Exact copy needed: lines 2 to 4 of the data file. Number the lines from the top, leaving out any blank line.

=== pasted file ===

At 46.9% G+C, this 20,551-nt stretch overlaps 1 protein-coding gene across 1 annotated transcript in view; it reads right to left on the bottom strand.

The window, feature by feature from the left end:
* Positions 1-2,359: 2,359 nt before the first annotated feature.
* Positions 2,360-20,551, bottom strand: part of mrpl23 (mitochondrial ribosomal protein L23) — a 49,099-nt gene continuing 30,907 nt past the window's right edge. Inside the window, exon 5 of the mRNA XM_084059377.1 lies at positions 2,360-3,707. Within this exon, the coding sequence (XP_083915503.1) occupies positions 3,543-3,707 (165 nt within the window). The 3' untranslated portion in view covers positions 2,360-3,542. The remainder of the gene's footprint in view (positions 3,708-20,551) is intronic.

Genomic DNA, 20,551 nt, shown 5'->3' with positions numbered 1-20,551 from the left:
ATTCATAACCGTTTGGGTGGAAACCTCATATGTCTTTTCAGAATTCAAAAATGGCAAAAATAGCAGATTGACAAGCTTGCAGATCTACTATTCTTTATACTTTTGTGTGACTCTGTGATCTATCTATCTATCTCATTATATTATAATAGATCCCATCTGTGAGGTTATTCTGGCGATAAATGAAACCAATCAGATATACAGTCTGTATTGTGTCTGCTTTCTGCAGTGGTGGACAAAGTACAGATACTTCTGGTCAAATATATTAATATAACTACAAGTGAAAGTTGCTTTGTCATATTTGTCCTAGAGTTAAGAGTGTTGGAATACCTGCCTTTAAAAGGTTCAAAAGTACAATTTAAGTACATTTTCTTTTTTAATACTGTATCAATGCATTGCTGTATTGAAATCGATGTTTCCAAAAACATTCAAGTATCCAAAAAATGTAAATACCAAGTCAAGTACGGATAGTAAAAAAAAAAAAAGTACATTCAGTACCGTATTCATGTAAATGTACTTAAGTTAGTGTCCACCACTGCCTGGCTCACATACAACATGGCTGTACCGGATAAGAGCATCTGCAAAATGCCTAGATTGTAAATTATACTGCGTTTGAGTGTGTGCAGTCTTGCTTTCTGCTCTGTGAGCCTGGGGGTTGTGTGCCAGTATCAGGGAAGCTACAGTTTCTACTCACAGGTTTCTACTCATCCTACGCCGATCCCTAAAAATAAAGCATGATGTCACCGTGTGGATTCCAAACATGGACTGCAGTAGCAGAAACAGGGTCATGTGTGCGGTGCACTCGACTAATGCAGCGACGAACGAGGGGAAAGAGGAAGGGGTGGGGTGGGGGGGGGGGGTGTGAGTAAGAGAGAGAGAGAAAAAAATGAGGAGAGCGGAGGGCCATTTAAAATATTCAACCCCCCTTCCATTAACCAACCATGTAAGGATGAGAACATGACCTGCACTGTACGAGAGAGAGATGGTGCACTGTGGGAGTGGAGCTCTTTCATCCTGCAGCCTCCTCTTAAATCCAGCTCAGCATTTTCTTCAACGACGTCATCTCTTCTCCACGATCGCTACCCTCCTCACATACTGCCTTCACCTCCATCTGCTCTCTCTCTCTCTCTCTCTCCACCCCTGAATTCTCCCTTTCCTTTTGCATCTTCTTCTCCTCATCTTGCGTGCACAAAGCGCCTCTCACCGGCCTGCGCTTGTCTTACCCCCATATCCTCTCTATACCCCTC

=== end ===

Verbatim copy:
The window, feature by feature from the left end:
* Positions 1-2,359: 2,359 nt before the first annotated feature.
* Positions 2,360-20,551, bottom strand: part of mrpl23 (mitochondrial ribosomal protein L23) — a 49,099-nt gene continuing 30,907 nt past the window's right edge. Inside the window, exon 5 of the mRNA XM_084059377.1 lies at positions 2,360-3,707. Within this exon, the coding sequence (XP_083915503.1) occupies positions 3,543-3,707 (165 nt within the window). The 3' untranslated portion in view covers positions 2,360-3,542. The remainder of the gene's footprint in view (positions 3,708-20,551) is intronic.